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Open Access: Open Access Policies

An informative site about Open Access as a global initiative, about scholarly publishing reform, and about Open Access activities at and for the University of Florida.

Major International Statements on Open Access

From meetings convened by researchers, scientists, publishers, scholars and academic institutions, including libraries, came three statements or declarations concerning open access to which their signatories pledged a committment to open access to research. The three major statements are linked and described below:

Budapest Open Access Initiative (Feb. 2002) BOAI calls for online access to the scientific and scholarly research texts, through self-archiving or open access journals, without asking for any kind of royalty or payment. As the BOAI public statement puts it, "[p]rimarily, this category encompasses...peer-reviewed journal articles, but it also includes any unreviewed preprints that [scholars] might wish to put online for comment or to alert colleagues to important research findings." It does not include books, including textbooks, from which their authors would prefer to generate revenue. It does not include any non-scholarly writings, such as novels or news.

Bethesda Statement on Open Access Publishing (June 2003) The Bethesda statement also calls for free and unrestrictd access to scholarly works; however, it mandates deposit into at least one online repository immediately upon publication of the work.

Berlin Declaration on Open Access to Knowledge in the Sciences and Humanities (Oct. 2003) With the Berlin Declaration, there is a move beyond knowledge to include cultural heritage, and beyond primary literature to include original research results, raw data and metadata, course materials, digital representations of pictorial and graphical materials, and scholarly multimedia material.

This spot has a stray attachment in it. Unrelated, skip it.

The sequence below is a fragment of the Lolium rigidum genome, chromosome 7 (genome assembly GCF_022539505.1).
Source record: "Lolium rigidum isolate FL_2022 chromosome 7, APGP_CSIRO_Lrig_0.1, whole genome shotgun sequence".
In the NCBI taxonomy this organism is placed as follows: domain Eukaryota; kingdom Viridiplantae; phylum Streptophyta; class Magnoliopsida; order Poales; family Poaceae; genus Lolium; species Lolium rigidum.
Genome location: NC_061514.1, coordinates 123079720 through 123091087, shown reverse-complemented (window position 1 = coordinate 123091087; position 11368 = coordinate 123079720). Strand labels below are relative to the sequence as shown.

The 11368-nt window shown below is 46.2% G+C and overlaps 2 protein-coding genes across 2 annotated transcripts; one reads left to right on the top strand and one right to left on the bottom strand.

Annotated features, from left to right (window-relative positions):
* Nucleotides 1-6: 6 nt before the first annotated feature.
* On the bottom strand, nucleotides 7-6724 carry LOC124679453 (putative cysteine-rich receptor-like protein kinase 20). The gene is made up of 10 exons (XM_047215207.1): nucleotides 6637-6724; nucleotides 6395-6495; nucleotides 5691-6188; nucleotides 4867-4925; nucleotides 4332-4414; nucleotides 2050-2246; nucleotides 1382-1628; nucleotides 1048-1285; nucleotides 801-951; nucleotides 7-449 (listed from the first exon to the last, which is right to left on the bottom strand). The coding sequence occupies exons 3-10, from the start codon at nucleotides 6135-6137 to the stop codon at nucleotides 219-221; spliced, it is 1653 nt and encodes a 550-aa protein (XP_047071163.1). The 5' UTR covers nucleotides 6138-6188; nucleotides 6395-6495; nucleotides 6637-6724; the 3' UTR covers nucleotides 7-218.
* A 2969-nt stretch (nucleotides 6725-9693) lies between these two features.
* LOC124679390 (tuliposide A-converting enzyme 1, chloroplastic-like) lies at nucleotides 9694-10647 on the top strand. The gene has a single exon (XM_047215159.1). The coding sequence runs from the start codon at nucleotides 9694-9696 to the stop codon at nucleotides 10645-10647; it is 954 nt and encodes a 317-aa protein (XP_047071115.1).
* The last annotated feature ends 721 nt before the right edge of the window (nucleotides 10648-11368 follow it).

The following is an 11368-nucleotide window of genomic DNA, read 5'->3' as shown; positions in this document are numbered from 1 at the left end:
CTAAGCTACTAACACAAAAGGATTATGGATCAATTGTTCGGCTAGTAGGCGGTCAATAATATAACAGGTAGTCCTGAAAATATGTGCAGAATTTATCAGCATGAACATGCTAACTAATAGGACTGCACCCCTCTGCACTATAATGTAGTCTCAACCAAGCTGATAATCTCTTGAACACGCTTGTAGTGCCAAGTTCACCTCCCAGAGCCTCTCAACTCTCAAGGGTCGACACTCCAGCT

Institutional Open Access Policies

Open access policies are increasingly being adopted by individual institutions, including universities and publishers. These policies typically endorse open access principles and define guidelines by which persons or publications covered by the policy should disseminate research and knowledge.

Locating Institutional Open Access Policies

To locate institutional open access policies from around the world, use the Registry of Open Access Repositories Mandatory Archiving Policies (ROARMAP).

To locate the open access policies of publishers and journals, use the SHERPA/RoMEO site.

To locate the open access policies of research funders, use the SHERPA/JULIET site.

Select Campus Open Access Policies

Harvard University

Princeton University

University of Kansas

University of North Texas

Select Readings on Open Access Policies

Creaser, Claire. "Open Access to Research Output—Institutional Policies and Researchers' Views: Results From Two Complementary Surveys." New Review of Academic Librarianship 16, no. 1 (2010): 4-25. (Access Restricted to UF Only)

Harnad, Stevan, Les Carr, Alma Swan, Arthur Sale, and Hélène Bosc. "Open Access Repositories—Maximizing and Measuring Research Impact through University and Research-Funder Open-Access Self-Archiving Mandates." Wissenschaftsmanagement 4, no. 4 (2009): 36-41.

Moskovkin, V. M. "Institutional Policies for Open Access to the Results of Scientific Research." Scientific and Technical Information Processing 35, no. 8 (2008): 269-273. (Access Restricted to UF Only)

Priest, Eric A., Copyright and the Harvard Open Access Mandate (August 1, 2012). Northwestern Journal of Technology and Intellectual Property, Forthcoming. Available at SSRN.

Shulenburger, David. "University Public-Access Mandates Are Good for Science." PLoS Biology 7, no. 11 (2009).

Xia, Jingfeng, Sarah B. Gilchrist, Nathaniel X.P. Smith, Justin A. Kingery, Jennifer R. Radecki, Marcia L. Wilhelm, Keith C. Harrison, Michael L. Ashby, Alyson J. Mahn. "A Review of Open Access Self-Archiving Mandate Policies." portal: Libraries and the Academy 12, no. 1 (2012): 85-102.

Policies and Tools for Ensuring Access to Scholarship by Michael Carroll

Read Michael Carroll's article "Why Full Open Access Matters" published in PLoS Biology.

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